sneakyGodwin

We’ve had discussions of the use of persuasive comparison with the Ad Hitlerum and Godwin’s Law here at the NS a few times.  (Just a sample from John HERE and from me HERE).  Here’s a stealthier version (hence, sneakyGodwin), one that uses invocations of the Holocaust to make the analogy.  Representative Virginia Foxx (R-NC) invoked Martin Niemöller’s famous line about the temptations of ignoring Nazi oppression:

First they came for the Communists
And I did not speak out
Because I was not a Communist…

Foxx, as reported by IHE, in defending for-profit colleges from govermental regulation:

” ‘They came for the for-profits, and I didn’t speak up…’ ” Foxx said. “Nobody really spoke up like they should have.”

The trouble, as with all the Godwins, is that government regulation of an industry isn’t akin to sending people to the camps.  The objective of the regulation is to keep people from amassing debilitating debt to these colleges. But, you know, sometimes it’s worth a shot to appropriate the vocabulary of resistance to oppression.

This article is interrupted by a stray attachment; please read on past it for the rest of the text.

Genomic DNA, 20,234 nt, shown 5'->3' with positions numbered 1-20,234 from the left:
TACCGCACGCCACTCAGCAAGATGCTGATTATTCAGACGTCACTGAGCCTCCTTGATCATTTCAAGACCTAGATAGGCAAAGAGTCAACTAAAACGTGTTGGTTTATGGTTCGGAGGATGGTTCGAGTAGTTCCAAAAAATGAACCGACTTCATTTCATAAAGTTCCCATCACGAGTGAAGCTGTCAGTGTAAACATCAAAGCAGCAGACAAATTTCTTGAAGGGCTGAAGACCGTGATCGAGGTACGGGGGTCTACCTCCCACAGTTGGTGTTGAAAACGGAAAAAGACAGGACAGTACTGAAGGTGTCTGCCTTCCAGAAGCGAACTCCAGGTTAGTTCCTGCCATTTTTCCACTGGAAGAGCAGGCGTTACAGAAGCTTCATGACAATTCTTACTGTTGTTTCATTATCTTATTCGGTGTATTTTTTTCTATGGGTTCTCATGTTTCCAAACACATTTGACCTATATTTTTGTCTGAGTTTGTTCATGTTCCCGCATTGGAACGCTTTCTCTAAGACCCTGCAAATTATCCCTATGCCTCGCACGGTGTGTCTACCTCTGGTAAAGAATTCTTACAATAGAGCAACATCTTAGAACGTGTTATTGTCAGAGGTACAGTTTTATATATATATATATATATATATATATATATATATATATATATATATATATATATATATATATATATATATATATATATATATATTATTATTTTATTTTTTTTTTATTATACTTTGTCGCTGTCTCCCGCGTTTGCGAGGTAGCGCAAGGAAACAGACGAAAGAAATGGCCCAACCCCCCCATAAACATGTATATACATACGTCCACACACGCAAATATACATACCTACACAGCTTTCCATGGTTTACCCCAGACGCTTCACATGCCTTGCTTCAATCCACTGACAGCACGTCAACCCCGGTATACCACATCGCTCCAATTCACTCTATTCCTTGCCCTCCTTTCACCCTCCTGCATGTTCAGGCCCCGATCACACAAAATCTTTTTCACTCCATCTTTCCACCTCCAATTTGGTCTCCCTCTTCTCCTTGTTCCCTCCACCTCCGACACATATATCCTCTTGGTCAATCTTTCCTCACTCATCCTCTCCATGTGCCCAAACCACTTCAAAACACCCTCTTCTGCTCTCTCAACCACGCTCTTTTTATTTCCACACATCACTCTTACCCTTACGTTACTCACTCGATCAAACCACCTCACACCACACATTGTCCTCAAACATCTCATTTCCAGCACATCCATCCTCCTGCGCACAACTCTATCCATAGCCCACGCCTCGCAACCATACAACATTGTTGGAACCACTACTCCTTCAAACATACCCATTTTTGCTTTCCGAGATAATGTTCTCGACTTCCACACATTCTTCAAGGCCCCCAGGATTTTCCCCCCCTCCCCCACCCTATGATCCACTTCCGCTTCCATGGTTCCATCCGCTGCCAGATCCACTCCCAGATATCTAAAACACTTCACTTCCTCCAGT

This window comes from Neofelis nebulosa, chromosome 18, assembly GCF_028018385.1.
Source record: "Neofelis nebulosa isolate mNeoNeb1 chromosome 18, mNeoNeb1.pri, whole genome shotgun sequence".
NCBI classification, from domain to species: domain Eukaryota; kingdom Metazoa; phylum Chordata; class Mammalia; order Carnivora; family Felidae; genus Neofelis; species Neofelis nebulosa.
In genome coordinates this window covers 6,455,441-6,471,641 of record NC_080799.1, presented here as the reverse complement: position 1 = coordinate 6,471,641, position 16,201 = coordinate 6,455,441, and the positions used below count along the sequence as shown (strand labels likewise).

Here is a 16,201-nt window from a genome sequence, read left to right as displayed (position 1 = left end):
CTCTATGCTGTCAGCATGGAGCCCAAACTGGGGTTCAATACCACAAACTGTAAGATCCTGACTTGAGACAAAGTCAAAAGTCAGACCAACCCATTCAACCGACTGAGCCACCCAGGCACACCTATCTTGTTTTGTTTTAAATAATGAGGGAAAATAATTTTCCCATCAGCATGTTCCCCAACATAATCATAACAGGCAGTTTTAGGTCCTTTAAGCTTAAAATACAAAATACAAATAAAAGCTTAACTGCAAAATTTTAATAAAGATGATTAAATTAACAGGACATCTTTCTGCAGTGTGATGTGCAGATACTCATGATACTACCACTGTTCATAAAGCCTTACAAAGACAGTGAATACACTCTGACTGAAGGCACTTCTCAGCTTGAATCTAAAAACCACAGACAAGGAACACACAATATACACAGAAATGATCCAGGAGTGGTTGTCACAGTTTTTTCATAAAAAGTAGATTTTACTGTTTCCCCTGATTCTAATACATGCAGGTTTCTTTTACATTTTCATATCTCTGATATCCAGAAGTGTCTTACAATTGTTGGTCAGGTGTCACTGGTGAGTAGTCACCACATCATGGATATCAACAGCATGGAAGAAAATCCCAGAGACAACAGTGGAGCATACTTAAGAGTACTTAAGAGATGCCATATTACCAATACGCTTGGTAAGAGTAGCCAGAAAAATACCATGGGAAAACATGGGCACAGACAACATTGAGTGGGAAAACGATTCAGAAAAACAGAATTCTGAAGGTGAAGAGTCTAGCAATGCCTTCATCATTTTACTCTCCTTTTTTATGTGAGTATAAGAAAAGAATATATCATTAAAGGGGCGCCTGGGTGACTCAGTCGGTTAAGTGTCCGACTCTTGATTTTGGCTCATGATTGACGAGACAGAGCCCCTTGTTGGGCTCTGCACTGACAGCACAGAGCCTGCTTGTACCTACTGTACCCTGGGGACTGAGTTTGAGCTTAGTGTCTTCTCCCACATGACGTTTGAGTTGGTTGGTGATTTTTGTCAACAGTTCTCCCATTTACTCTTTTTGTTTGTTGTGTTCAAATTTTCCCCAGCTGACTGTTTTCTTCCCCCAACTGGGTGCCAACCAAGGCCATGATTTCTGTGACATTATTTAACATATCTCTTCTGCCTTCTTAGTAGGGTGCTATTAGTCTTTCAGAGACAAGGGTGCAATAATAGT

3 thoughts on “sneakyGodwin”

  1. Amazing that a poem about right-wing repression of communists, trade-unionists, Jews, and Catholics is invoked by someone for whom the first two items on the list are people who deserve it.

    Or perhaps can we generalize the Godwin move: First they came for x, but I was not x, where x is any x. So, first they came for the Nazis, but I wasn’t a Nazi.

  2. Hey John, I like the way the reductio works. I wonder, though, if there’s a qualification with the universal quantifier, so: where x is any morally tolerable x. That might keep the communists and laborers in, but Nazi Party members out. That said, the power of the Niemöller poem is supposed to be based on the thought that members of those groups aren’t merely morally tolerable, but that their membership in those groups is morally irrelevant to the way the state treats them as individuals. Or am I being too much an old liberal about that?

  3. Scott that is totally correct. However, I think the flexibility of the poem as a rhetorical weapon resides in the fact that it doesn’t say why they’re being pursued. A more accurate reading of the poem would be “where x is any persecuted social/religious minority,” such as for-profit industry, obviously.

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